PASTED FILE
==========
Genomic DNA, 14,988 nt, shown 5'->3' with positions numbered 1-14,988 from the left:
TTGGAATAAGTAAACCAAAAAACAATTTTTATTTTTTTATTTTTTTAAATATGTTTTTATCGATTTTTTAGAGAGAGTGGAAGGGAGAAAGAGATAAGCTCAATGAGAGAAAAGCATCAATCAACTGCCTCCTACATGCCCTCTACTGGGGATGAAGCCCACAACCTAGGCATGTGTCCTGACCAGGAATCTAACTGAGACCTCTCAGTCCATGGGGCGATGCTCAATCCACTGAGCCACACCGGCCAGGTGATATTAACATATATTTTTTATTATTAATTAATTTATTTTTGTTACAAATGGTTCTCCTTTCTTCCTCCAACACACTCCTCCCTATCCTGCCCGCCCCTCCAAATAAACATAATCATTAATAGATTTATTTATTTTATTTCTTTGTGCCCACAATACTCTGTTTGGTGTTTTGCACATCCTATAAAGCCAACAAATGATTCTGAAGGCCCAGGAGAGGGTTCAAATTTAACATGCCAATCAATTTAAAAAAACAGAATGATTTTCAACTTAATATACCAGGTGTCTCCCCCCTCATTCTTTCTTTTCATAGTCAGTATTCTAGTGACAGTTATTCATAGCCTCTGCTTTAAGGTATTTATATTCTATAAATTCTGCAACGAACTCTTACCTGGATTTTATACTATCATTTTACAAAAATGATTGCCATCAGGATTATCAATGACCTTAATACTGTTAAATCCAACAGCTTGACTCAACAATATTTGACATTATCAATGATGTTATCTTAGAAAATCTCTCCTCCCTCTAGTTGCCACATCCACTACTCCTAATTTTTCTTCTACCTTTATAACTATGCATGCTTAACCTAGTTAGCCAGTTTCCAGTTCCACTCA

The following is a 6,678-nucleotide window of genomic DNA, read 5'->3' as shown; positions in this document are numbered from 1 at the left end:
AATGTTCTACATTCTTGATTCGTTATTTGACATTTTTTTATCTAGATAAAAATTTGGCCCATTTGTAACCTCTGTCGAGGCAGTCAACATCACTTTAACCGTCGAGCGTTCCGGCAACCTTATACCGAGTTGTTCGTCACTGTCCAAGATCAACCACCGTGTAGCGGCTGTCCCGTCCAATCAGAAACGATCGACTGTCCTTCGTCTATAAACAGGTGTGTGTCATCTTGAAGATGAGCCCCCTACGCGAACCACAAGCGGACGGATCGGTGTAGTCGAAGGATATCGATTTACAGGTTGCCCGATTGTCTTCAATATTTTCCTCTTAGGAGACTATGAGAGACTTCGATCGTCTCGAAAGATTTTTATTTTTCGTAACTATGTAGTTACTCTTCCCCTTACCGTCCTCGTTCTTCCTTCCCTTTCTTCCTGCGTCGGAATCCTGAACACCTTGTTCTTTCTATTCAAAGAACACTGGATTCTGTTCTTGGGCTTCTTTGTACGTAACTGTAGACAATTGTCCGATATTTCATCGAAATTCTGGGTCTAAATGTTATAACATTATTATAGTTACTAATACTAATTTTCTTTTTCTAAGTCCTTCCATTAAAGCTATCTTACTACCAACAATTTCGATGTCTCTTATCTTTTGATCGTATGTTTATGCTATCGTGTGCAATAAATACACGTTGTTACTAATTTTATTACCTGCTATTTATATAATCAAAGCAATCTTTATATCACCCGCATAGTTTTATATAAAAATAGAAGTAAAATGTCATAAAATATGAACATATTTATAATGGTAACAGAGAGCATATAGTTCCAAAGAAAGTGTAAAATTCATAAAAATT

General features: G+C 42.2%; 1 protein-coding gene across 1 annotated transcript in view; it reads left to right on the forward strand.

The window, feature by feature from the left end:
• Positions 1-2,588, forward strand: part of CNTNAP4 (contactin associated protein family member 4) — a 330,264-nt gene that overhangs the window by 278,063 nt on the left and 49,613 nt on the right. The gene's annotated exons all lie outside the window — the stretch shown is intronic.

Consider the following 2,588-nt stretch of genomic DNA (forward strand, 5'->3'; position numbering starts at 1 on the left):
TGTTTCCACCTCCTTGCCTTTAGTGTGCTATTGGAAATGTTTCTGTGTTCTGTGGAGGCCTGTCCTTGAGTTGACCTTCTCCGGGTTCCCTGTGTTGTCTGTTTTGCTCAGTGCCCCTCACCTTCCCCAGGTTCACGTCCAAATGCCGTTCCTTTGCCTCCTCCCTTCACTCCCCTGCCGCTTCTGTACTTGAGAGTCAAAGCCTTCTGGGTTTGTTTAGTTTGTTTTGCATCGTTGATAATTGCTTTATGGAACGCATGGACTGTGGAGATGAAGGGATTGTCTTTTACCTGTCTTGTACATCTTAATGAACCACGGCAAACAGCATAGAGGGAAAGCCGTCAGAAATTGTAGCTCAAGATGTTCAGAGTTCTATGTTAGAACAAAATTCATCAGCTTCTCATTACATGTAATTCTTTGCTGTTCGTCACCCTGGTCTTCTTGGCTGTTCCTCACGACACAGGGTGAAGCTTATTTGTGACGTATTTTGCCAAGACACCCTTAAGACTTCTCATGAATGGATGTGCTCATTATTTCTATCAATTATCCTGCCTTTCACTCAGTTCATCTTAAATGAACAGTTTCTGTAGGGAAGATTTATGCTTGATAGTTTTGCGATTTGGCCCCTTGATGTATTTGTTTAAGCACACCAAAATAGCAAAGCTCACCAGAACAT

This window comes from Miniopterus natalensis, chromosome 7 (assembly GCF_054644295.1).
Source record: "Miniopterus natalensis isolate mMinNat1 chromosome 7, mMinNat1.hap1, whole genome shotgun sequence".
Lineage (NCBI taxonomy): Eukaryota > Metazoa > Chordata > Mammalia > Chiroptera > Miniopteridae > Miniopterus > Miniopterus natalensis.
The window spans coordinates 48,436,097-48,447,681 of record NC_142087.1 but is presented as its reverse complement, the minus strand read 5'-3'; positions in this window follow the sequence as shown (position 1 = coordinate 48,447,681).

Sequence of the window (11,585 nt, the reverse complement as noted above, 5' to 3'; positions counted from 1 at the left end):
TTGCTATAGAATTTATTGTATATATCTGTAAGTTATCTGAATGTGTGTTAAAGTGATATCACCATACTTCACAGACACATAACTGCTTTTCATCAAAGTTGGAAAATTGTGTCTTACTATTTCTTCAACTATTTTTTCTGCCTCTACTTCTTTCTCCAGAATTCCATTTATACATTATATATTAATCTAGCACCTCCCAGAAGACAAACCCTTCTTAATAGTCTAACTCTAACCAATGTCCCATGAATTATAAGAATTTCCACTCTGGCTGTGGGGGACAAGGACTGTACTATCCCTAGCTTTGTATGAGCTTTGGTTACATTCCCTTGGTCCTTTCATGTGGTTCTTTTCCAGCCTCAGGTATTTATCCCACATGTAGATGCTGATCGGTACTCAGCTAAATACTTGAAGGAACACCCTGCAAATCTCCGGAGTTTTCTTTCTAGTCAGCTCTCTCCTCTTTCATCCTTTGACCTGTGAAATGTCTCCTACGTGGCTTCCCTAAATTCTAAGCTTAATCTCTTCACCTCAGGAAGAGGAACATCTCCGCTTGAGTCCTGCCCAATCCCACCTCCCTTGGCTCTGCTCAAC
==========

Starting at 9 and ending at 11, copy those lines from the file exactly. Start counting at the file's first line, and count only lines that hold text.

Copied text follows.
TGTTTCCACCTCCTTGCCTTTAGTGTGCTATTGGAAATGTTTCTGTGTTCTGTGGAGGCCTGTCCTTGAGTTGACCTTCTCCGGGTTCCCTGTGTTGTCTGTTTTGCTCAGTGCCCCTCACCTTCCCCAGGTTCACGTCCAAATGCCGTTCCTTTGCCTCCTCCCTTCACTCCCCTGCCGCTTCTGTACTTGAGAGTCAAAGCCTTCTGGGTTTGTTTAGTTTGTTTTGCATCGTTGATAATTGCTTTATGGAACGCATGGACTGTGGAGATGAAGGGATTGTCTTTTACCTGTCTTGTACATCTTAATGAACCACGGCAAACAGCATAGAGGGAAAGCCGTCAGAAATTGTAGCTCAAGATGTTCAGAGTTCTATGTTAGAACAAAATTCATCAGCTTCTCATTACATGTAATTCTTTGCTGTTCGTCACCCTGGTCTTCTTGGCTGTTCCTCACGACACAGGGTGAAGCTTATTTGTGACGTATTTTGCCAAGACACCCTTAAGACTTCTCATGAATGGATGTGCTCATTATTTCTATCAATTATCCTGCCTTTCACTCAGTTCATCTTAAATGAACAGTTTCTGTAGGGAAGATTTATGCTTGATAGTTTTGCGATTTGGCCCCTTGATGTATTTGTTTAAGCACACCAAAATAGCAAAGCTCACCAGAACAT

This window comes from Miniopterus natalensis, chromosome 7 (assembly GCF_054644295.1).
Source record: "Miniopterus natalensis isolate mMinNat1 chromosome 7, mMinNat1.hap1, whole genome shotgun sequence".